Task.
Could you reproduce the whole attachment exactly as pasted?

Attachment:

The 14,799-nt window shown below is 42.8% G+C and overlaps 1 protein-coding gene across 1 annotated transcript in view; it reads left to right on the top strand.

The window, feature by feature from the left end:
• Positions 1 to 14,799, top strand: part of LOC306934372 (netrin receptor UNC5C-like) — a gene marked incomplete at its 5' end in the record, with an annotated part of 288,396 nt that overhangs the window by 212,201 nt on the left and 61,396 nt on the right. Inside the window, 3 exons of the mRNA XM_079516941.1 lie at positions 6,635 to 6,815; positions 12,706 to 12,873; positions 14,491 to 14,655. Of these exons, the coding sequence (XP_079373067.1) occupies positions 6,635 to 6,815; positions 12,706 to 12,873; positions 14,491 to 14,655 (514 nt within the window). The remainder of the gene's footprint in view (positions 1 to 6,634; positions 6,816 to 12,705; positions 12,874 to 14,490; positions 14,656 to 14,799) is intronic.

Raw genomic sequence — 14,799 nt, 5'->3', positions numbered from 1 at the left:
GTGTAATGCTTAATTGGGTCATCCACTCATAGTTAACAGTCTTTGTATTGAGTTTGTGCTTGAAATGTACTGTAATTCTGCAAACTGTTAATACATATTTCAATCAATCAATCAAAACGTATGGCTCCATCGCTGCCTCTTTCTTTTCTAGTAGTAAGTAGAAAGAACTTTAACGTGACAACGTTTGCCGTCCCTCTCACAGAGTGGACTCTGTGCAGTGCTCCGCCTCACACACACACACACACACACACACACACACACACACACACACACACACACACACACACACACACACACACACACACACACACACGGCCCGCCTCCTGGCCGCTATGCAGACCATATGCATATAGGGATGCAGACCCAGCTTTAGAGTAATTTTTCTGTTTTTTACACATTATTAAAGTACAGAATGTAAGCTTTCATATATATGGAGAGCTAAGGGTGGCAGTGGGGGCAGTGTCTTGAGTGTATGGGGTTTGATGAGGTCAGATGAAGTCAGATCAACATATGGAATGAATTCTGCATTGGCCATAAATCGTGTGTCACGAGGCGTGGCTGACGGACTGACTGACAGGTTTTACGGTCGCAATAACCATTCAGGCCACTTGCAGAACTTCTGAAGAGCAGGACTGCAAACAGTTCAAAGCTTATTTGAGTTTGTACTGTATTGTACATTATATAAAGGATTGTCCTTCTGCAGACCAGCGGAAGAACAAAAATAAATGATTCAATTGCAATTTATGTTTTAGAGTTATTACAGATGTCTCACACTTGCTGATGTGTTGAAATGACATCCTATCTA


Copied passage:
The 14,799-nt window shown below is 42.8% G+C and overlaps 1 protein-coding gene across 1 annotated transcript in view; it reads left to right on the top strand.

The window, feature by feature from the left end:
• Positions 1 to 14,799, top strand: part of LOC306934372 (netrin receptor UNC5C-like) — a gene marked incomplete at its 5' end in the record, with an annotated part of 288,396 nt that overhangs the window by 212,201 nt on the left and 61,396 nt on the right. Inside the window, 3 exons of the mRNA XM_079516941.1 lie at positions 6,635 to 6,815; positions 12,706 to 12,873; positions 14,491 to 14,655. Of these exons, the coding sequence (XP_079373067.1) occupies positions 6,635 to 6,815; positions 12,706 to 12,873; positions 14,491 to 14,655 (514 nt within the window). The remainder of the gene's footprint in view (positions 1 to 6,634; positions 6,816 to 12,705; positions 12,874 to 14,490; positions 14,656 to 14,799) is intronic.

Raw genomic sequence — 14,799 nt, 5'->3', positions numbered from 1 at the left:
GTGTAATGCTTAATTGGGTCATCCACTCATAGTTAACAGTCTTTGTATTGAGTTTGTGCTTGAAATGTACTGTAATTCTGCAAACTGTTAATACATATTTCAATCAATCAATCAAAACGTATGGCTCCATCGCTGCCTCTTTCTTTTCTAGTAGTAAGTAGAAAGAACTTTAACGTGACAACGTTTGCCGTCCCTCTCACAGAGTGGACTCTGTGCAGTGCTCCGCCTCACACACACACACACACACACACACACACACACACACACACACACACACACACACACACACACACACACACACACACACACACACGGCCCGCCTCCTGGCCGCTATGCAGACCATATGCATATAGGGATGCAGACCCAGCTTTAGAGTAATTTTTCTGTTTTTTACACATTATTAAAGTACAGAATGTAAGCTTTCATATATATGGAGAGCTAAGGGTGGCAGTGGGGGCAGTGTCTTGAGTGTATGGGGTTTGATGAGGTCAGATGAAGTCAGATCAACATATGGAATGAATTCTGCATTGGCCATAAATCGTGTGTCACGAGGCGTGGCTGACGGACTGACTGACAGGTTTTACGGTCGCAATAACCATTCAGGCCACTTGCAGAACTTCTGAAGAGCAGGACTGCAAACAGTTCAAAGCTTATTTGAGTTTGTACTGTATTGTACATTATATAAAGGATTGTCCTTCTGCAGACCAGCGGAAGAACAAAAATAAATGATTCAATTGCAATTTATGTTTTAGAGTTATTACAGATGTCTCACACTTGCTGATGTGTTGAAATGACATCCTATCTA